Gemma New brings out a softer side of the NSO
By Michael Andor Brodeur
The Washington Post
February 4, 2022
The New Zealand-born Gemma New, music director of the Hamilton Philharmonic Orchestra in Ontario and principal guest conductor for the Dallas Symphony Orchestra, made her NSO debut in January 2020, just weeks before the pandemic landed in the States.
For Thursday’s return to the podium, New eased the NSO into Ralph Vaughan Williams’s “Fantasia on a Theme by Thomas Tallis” with scarcely any attack at all — allowing it to rise and widen and deepen and darken. As meticulous as Beethoven was with his mechanics, Vaughan Williams was with his moods; and the “Fantasia,” which essentially introduced him as a major talent in 1910, offers an often thrilling glimpse of his harmonic strategies still in formation.
Part of the magic of this “Fantasia” is how it transforms its sacred source material — one of nine tunes Thomas Tallis wrote for the archbishop of Canterbury in 1567 — into something more like a sublime naturalism. At times it feels driven by the wind. New led the piece as though she were steering the weather, sweeping her arms to summon shifting colors to the surface. But she also maintained firm control over the piece’s countering major and minor surges.
The program’s molten core was the world premiere of Missy Mazzoli’s “Violin Concerto (Procession)," a work in five short (mostly conjoined) movements. Like Vaughan Williams, Mazzoli taps into and transforms a hymnal history — albeit with a more “messed-up” (her words) twist.
Composed over the course of 2021, the concerto’s themes are inspired by medieval rituals that emerged through the Plague. (“It can always be worse,” Mazzoli deadpanned from the stage before the performance). Over its 20-minute run, Mazzoli conjures penitential processions, “melting hymns,” spells cast over broken bones and a conclusory ascent to the heavens. (And sure, that included some writhing in my seat here and there. Not everything needs to be nice.)
Jennifer Koh and Mazzoli have a decade of collaborative work behind them — including a short piece for “Alone Together” — and the “Violin Concerto” puts this long-brewed chemistry on full display. It’s an unsettling work that opens like a trapdoor, or the moment you fall asleep.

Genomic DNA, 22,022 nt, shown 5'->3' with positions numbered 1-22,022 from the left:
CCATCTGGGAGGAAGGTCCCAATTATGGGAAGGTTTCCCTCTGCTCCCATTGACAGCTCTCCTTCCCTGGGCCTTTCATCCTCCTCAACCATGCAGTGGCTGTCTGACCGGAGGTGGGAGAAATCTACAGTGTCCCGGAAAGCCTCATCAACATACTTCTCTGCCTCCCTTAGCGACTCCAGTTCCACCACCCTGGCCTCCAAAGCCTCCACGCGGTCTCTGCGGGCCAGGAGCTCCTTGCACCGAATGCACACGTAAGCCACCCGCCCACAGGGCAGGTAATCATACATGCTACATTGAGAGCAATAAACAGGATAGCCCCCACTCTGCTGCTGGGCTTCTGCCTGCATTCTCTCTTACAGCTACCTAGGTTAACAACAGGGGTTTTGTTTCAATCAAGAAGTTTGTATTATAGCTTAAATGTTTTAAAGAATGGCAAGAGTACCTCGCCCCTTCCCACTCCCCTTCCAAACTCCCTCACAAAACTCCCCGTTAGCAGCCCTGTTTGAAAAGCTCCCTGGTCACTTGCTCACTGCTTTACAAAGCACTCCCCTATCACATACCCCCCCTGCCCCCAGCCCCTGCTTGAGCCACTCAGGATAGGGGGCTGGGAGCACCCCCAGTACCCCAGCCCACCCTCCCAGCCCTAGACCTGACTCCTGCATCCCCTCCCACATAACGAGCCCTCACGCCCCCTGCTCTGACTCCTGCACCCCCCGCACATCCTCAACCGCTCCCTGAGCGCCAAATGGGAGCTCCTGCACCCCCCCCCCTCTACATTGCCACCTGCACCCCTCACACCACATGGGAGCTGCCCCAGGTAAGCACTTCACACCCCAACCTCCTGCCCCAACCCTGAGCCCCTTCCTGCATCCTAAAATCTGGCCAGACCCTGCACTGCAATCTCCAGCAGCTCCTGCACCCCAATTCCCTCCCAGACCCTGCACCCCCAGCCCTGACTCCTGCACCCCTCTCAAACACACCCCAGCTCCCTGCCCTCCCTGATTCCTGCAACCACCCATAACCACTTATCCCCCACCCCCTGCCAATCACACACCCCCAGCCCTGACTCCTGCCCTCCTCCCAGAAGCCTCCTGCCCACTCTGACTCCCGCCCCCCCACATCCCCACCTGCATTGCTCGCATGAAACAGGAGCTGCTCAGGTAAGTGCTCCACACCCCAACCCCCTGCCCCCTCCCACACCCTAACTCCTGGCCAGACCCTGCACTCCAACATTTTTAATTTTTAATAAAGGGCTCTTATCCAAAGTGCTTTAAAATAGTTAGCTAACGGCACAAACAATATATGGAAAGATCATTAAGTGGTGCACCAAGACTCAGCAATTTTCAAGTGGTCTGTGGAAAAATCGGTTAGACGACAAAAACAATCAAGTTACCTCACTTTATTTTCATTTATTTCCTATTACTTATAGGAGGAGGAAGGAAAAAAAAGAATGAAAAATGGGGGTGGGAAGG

Koh didn’t ride atop the orchestra so much as engage in a prolonged tug-of-war with it — her solos tensing like a tendon within the body of the music. She attacked short solos as if she were sawing through a pipe; elsewhere she strung silvery threads through a dense fabric of dark strings and darting flutes. Her slow-burning centerpiece cadenza was a searing highlight of the evening.
The Fifth — composed as a centerpiece for a national celebration of the Finnish composer’s 50th birthday in 1915 — is a symphony that passively embraces your perception like a landscape. At all times, it gives the impression of a vast distance surveyed, a vista studded with mountains, a vantage unfettered by a frame. It is music in service of scale.
As such, many of the Fifths I’ve grown most attached to over the decades have taken the work’s capacity for grandeur as an invitation to play God for half an hour. I’m thinking of Koussevitzky leading the Boston Symphony Orchestra in 1945; Karajan leading the Berlin Philharmonic in 1965; Ashkenazy leading the Philharmonia Orchestra in 1980.
New’s approach to Sibelius brought to mind Noseda’s approach to Beethoven — a heightened attention to detail and texture without complete deference to drama. Those elemental forces that New summoned in the Vaughan Williams came in quite handy for the Fifth. She elevated the tectonic shifts of its earthy lower registers in the first movement; and she let the strings gather and build in whipping gusts around the foothills of the third.
Like the “Fantasia,” the Fifth draws its power from rich passages of gleaming, sun-flooded concordance. New brought a unique sensitivity to the task, negotiating the symphony’s balance of beauty and beast without obscuring Sibelius’s fondness for darker brushstrokes to better bring out the bright ones. Even as she released the swans at its famously soaring finale, there was a lightness to it, a softness to their departure that felt unexpectedly welcome.
To read the full review, click here.